Five facets of successful retail design that further social connection
What’s driving experiential retail in 2017 and beyond?
By Larry Weeks, Boulder, CO
At our core, we’re creatures of the edge. We live among the trees. We look out over the savannah for opportunity. We have a desire for the unexpected, for discovery. It’s deep within us. The more interaction we have with the predictable elements of our society, such as digital screens, the more desire we have to flirt with the edge.
Humans live longer today than ever before. In part, that’s because the modern world with its building codes, ADA-compliant spaces and safety regulations controls our behavior and keeps us safe. As a result, our experiences are more accessible, less dangerous but more prescribed. On the flipside we have less opportunity to explore the edge. Yet, we still seek it. Casino gambling, high-octane movies, video games, they’re all various expressions of seeking the thrill of the unexpected in contemporary life. Sports fandom and participation provide the exhilaration we seek via camaraderie and the emotion of defeat or victory—experiences are not common in everyday life.
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Some argue that our increased screen time supplants our desire to make human connections, but I don’t think that’s true. As our species has evolved, we’ve been successful because we’re social animals. We enjoy advantages as part of the collective and that can’t be undone by our current infatuation with screens and smartphones. I propose the more screen time in our lives, the more pent-up desire exists to make actual connections with people. Humankind’s innate desire for connection is powerful. These days, it drives us to spend more time in lifestyle situations, restaurants, or downtown.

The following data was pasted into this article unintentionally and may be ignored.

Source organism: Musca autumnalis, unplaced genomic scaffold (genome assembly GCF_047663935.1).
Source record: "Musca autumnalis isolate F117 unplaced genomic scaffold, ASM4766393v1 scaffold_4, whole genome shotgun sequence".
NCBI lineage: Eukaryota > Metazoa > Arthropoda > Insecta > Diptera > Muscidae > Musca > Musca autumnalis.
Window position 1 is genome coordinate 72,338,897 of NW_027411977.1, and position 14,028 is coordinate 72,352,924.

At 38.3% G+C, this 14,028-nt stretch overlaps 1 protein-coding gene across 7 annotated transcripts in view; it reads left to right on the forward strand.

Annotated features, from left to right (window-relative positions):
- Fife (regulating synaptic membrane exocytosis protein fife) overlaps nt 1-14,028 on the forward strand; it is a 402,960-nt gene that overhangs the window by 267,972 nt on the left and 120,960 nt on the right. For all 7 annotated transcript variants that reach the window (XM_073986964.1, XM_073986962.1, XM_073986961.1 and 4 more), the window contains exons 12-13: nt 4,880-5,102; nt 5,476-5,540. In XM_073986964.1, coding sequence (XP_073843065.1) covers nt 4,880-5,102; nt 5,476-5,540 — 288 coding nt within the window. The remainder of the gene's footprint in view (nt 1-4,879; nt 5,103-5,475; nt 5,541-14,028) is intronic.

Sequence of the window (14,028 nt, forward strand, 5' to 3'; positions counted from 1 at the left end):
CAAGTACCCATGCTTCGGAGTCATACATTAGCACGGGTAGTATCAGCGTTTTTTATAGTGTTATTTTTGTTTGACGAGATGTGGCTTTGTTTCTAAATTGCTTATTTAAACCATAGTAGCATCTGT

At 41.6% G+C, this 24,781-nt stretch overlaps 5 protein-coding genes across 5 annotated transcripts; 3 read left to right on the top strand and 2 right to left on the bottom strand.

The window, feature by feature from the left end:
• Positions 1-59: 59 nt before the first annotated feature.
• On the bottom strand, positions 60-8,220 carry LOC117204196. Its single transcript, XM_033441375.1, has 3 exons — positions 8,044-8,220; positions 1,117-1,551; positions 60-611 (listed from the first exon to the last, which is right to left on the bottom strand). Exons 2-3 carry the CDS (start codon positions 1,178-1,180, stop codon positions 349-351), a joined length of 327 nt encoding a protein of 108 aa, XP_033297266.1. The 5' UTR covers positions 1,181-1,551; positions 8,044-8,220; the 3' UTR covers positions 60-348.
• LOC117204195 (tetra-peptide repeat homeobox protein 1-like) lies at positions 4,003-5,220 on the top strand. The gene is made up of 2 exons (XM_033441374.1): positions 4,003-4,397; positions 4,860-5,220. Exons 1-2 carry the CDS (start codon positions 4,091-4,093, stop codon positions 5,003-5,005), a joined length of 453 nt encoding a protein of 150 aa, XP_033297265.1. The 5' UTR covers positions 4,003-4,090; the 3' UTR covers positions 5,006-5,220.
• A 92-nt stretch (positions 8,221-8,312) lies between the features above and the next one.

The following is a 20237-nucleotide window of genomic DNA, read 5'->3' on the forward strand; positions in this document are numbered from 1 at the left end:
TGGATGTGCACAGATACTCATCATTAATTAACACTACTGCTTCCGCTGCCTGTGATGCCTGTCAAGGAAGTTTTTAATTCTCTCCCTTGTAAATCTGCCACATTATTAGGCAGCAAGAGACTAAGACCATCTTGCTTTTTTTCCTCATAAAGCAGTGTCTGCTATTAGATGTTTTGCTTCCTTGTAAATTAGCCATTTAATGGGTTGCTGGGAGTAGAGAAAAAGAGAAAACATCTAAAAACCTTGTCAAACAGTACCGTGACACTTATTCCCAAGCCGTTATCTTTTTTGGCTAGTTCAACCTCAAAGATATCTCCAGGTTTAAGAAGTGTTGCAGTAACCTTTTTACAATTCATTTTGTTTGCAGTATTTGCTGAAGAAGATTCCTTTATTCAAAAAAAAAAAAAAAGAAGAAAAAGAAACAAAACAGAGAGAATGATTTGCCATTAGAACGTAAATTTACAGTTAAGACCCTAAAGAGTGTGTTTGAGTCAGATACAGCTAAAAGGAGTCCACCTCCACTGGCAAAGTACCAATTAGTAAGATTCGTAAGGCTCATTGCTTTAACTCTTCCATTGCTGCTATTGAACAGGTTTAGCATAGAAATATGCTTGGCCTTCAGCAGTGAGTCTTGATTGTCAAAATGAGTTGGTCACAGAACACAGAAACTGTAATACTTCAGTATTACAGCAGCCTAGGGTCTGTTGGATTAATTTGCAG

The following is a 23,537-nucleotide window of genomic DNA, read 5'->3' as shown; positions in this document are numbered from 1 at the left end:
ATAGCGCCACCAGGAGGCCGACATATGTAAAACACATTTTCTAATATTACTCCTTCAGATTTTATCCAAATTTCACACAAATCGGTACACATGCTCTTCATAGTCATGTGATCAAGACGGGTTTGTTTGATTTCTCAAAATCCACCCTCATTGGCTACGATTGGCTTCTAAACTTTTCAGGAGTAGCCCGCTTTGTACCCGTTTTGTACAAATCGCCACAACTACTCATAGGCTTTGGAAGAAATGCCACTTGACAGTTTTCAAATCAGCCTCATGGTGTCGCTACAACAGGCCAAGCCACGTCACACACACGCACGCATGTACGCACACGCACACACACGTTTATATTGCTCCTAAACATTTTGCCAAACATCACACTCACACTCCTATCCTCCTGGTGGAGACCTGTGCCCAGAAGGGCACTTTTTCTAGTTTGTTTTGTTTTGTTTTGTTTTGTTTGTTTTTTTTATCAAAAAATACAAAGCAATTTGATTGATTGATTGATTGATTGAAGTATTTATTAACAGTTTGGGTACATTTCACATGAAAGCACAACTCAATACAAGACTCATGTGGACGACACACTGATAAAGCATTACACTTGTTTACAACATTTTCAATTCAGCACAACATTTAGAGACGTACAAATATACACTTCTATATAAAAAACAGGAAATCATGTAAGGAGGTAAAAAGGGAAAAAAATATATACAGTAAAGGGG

If we can create experiences that respond to our desire for social connections or give us an opportunity to feel that rare thrill of life, that gives retail a greater chance at success. As designers, that’s interesting to us.
Recently, we took a deeper look at what makes experiential retailers successful today. When you think of experiential retailers, they tend to fall into three domains:
Overlap is key
It wasn’t that long ago that the experiential retailers landed squarely in one of these domains. Now, we are seeing that the retailers that rise to the top tend to overlap with two or three of these categories. Think of a spa where you can have a healthy meal or hear a lecture, a movie theater where you can get a craft beer, a food hall that hosts poetry readings or a grocery store with an indoor garden where the community participates in produce cultivation.
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What aspects of these experiential retailers are likely to result in success? Our experience design team has outlined five facets that poise today’s retailers for a long term resonance:
The more interaction we have with the predictable elements of our society, such as digital screens, the more desire we have to flirt with the edge.